Notice the output path. When the bulk indexing job runs it is possible for index requests to fail for various reasons (too much load, etc). In this case the documents that failed are simply written to the hdfs so they can be retried in a later job.

  • Refresh Index

After the bulk load is finished you'll want to refresh the index so your documents will actually be searchable:

bin/estool refresh --index users
  • Snapshot Index

You'll definitely want to do this after the bulk load finishes so you don't lose any data in case of cluster failure:

bin/estool snapshot --index users
  • Bump the replicas for the index up to at least one.
bin/estool set_replication --index users --replicas=1

This will take a while to finish and the cluster health will show yellow until it does.

  • Optimize the index
bin/estool optimize --index users -s 3

This will also take a while to finish.

TSV loader command-line options

  • index_name - Index to write data to. It does not have to exist ahead of time
  • object_type - Type of object to index. The mapping for this object does not have to exist ahead of time. Fields will be updated dynamically by elasticsearch.
  • field_names - A comma separated list of field names describing the tsv record input
  • id_field - Index of field to use as object id (counting from 0; default 1), use -1 if there is no id field
  • bulk_size - Number of records per bulk request sent to elasticsearch cluster
  • es_home - Path to elasticsearch installation, read from the ES_HOME environment variable if it's set
  • es_config - Path to elasticsearch config file (@elasticsearch.yml@)
  • rm - Remove existing output? (true or leave blank)
  • hadoop_home - Path to hadoop installation, read from the HADOOP_HOME environment variable if it's set
  • min_split_size - Min split size for maps

Admin

There are a number of convenience commands in bin/estool. Most of the common rest api operations have be mapped. Enumerating a few:

  • Print status of all indices as a json hash to the terminal
# See everything (tmi)
bin/estool -c <elasticsearch_host> status
  • Check cluster health (red,green,yellow,relocated shards, etc)
bin/estool -c <elasticsearch_host>  health
  • Set replicas for an index
bin/estool set_replication -c <elasticsearch_host> --index <index_name> --replicas <num_replicas>
  • Optimize an index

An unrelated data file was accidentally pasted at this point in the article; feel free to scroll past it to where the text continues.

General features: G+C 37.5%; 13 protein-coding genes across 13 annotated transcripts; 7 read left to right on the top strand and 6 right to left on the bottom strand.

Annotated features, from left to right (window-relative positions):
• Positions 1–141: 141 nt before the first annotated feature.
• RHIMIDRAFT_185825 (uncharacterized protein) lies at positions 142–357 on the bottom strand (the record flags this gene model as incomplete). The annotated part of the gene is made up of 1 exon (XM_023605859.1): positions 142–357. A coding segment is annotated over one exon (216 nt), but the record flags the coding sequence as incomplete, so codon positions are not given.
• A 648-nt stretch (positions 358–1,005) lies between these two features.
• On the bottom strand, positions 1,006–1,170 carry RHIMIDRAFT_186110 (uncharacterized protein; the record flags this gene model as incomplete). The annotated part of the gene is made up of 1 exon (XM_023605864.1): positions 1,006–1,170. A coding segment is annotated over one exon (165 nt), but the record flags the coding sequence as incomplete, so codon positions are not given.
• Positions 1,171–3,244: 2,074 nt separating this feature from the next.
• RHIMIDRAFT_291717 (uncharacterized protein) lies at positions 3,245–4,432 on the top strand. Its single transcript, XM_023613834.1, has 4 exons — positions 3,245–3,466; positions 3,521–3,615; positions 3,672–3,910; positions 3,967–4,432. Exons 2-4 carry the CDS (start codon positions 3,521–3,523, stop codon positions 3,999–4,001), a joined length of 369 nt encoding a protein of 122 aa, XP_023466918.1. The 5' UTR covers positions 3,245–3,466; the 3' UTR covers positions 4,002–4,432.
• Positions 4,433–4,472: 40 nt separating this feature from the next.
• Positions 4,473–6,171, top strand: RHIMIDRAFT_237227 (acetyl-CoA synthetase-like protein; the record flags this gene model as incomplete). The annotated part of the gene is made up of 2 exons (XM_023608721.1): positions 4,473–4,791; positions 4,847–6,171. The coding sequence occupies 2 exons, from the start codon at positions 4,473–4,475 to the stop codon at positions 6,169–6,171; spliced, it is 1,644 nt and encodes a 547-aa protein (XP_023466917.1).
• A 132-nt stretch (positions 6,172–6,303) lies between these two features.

bin/estool optimize -c <elasticsearch_host> --index <index_name>
  • Snapshot an index
bin/estool snapshot -c <elasticsearch_host> --index <index_name>
  • Delete an index
bin/estool delete -c <elasticsearch_host> --index <index_name>

Bulk Loading Tips for the Risk-seeking Dangermouse

The file examples/bulkload_pageviews.pig shows an example of bulk loading elasticsearch, including preparing the index.

Elasticsearch Setup

Some tips for an industrial-strength cluster, assuming exclusive use of machines and no read load during the job:

  • use multiple machines with a fair bit of ram (7+GB). Heap doesn't help too much for loading though, so you don't have to go nuts: we do fine with amazon m1.large's.
  • Allocate a sizeable heap, setting min and max equal, and
    • turn bootstrap.mlockall on, and run ulimit -l unlimited.
    • For example, for a 3GB heap: -Xmx3000m -Xms3000m -Delasticsearch.bootstrap.mlockall=true
    • Never use a heap above 12GB or so, it's dangerous (STW compaction timeouts).
    • You've succeeded if the full heap size is resident on startup: that is, in htop both the VMEM and RSS are 3000 MB or so.
  • temporarily increase the index_buffer_size, to say 40%.

Further reading

Example of creating an index and mapping

Index:

curl -XPUT ''http://localhost:9200/pageviews' -d '{"settings": {
  "index": { "number_of_shards": 12, "store.compress": { "stored": true, "tv": true } } }}'

$ curl -XPUT 'http://localhost:9200/ufo_sightings/_settings?pretty=true'  -d '{"settings": {
  "index": { "number_of_shards": 12, "store.compress": { "stored": true, "tv": true } } }}'

Mapping (elasticsearch "type"):

# Wikipedia Pageviews
curl -XPUT ''http://localhost:9200/pageviews/pagehour/_mapping' -d '{
  "pagehour": { "_source": { "enabled" : true }, "properties" : {